mxAlgebra( f %&% (el %*% t(el)) + es %*% t(es),
name="E" ),
Matrix A= variance components of the common A factor
plus variance components of the specific A factors
f %&% (al %*% t(al)) + as %*% t(as)
Common Latent factor
Full 4x1
fv1
f=
Latent A factor
al =
al
Full 1x1
fv2
fv3
fv4
fv1
=
fv2
fv3
fv4
*
al
*
al
* fv1 fv2 fv3 fv4
Matrix A= variance components of the common A factor
plus variance components of the specific A factors
f %&% (al %*% t(al)) + as %*% t(as)
fv1
=
fv2
fv3
*
al
*
al
* fv1 fv2 fv3 fv4
fv4
=
fv12al2
fv1fv2al2
fv1fv3al2 fv1fv4al2
fv2fv1al2
fv22al2
fv2fv3al2 fv2fv4al2
fv3fv1al2
fv3fv2al2
fv32al2
fv3fv4al2
fv4fv1al2
fv4fv2al2
fv4fv3al2
fv42al2
f %&% (al %*% t(al)) + as %*% t(as)
AV1 AV2 AV3 AV4
as =
asV1 0
0
0
0
asV2
0
0
0
0
asV3
0
0
0
0
Variable 1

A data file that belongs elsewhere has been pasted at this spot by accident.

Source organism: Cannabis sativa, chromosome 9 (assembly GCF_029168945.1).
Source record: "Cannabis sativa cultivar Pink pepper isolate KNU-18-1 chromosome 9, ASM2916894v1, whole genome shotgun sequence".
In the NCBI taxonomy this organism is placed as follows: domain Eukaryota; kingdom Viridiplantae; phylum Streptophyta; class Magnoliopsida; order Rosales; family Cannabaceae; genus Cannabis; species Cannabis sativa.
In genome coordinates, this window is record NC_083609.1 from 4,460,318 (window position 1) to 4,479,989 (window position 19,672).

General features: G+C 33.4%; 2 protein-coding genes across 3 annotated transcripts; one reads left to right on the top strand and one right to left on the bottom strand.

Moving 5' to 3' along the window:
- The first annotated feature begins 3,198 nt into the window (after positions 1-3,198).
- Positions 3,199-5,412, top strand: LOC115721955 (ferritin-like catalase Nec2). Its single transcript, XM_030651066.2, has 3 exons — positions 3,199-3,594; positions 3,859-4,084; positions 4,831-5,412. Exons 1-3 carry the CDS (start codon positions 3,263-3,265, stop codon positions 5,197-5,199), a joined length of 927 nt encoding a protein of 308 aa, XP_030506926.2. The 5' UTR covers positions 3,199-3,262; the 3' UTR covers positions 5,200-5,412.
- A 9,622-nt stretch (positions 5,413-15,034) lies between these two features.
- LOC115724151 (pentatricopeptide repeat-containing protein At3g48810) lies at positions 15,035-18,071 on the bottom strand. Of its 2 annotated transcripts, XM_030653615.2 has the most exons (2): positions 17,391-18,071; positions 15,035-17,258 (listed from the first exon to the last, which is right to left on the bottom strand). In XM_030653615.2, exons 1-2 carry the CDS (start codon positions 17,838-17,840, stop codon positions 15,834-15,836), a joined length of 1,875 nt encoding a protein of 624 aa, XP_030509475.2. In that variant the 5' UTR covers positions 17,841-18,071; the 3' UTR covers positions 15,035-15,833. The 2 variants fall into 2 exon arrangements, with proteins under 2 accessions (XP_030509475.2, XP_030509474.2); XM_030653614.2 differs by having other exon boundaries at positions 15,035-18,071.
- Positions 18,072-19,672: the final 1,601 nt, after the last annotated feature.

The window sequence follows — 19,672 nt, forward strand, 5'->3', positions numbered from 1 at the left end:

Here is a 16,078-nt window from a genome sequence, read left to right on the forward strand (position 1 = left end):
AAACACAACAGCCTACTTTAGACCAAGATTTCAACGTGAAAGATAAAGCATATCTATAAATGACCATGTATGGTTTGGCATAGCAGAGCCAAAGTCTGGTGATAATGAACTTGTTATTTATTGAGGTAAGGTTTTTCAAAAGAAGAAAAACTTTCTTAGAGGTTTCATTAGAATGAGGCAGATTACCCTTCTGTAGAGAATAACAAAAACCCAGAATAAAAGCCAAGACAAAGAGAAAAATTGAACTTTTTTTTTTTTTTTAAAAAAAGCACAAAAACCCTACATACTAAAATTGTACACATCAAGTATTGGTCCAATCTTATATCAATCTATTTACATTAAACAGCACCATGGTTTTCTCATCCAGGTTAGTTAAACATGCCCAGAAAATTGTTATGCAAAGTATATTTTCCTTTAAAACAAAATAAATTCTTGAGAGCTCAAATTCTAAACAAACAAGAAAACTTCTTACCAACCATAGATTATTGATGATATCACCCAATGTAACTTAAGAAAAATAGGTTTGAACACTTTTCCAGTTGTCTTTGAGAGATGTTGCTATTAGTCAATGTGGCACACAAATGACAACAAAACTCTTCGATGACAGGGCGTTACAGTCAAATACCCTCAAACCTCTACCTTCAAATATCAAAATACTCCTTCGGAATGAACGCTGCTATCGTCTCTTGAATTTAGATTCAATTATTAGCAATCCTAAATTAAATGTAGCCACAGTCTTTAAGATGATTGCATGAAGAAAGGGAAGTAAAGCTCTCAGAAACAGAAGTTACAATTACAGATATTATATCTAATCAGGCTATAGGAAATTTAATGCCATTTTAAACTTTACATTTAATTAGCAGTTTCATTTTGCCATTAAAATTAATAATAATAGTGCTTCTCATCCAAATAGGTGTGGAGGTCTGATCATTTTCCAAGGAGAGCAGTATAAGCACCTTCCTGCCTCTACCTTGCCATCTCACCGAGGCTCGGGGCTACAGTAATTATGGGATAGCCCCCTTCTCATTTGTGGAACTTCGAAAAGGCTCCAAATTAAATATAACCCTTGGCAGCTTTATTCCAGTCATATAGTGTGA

Variable 2
Variable 3
asV4
Diag 4x4
Variable 4
as %*% t(as) = 4x4 * 4x4
as2V1 0
=
0
0
0
0
as2V2 0 0
0
0
0
as2V3
0
0
0
0
as2V4
4x4
Matrix A= variance components of the common A factor
plus variance components of the specific A factors
f %&% (al %*% t(al)) + as %*% t(as)
=
fv12al2+as12
fv1fv2al2
fv1fv3al2
fv1fv4al2
fv2fv1al2
fv22al2+as22
fv2fv3al2
fv2fv4al2
fv3fv1al2
fv3fv2al2
fv32al2+as32
fv3fv4al2
fv4fv1al2
fv4fv2al2
fv4fv3al2
fv42al2 +as42
Matrix C= variance components of the common C factor
plus variance components of the specific C factors
f %&% (cl %*% t(cl)) + cs %*% t(cs)
=
fv12cl2+cs12
fv1fv2cl2
fv1fv3cl2
fv1fv4cl2
fv2fv1cl2
fv22cl2+cs22
fv2fv3cl2
fv2fv4cl2
fv3fv1cl2
fv3fv2cl2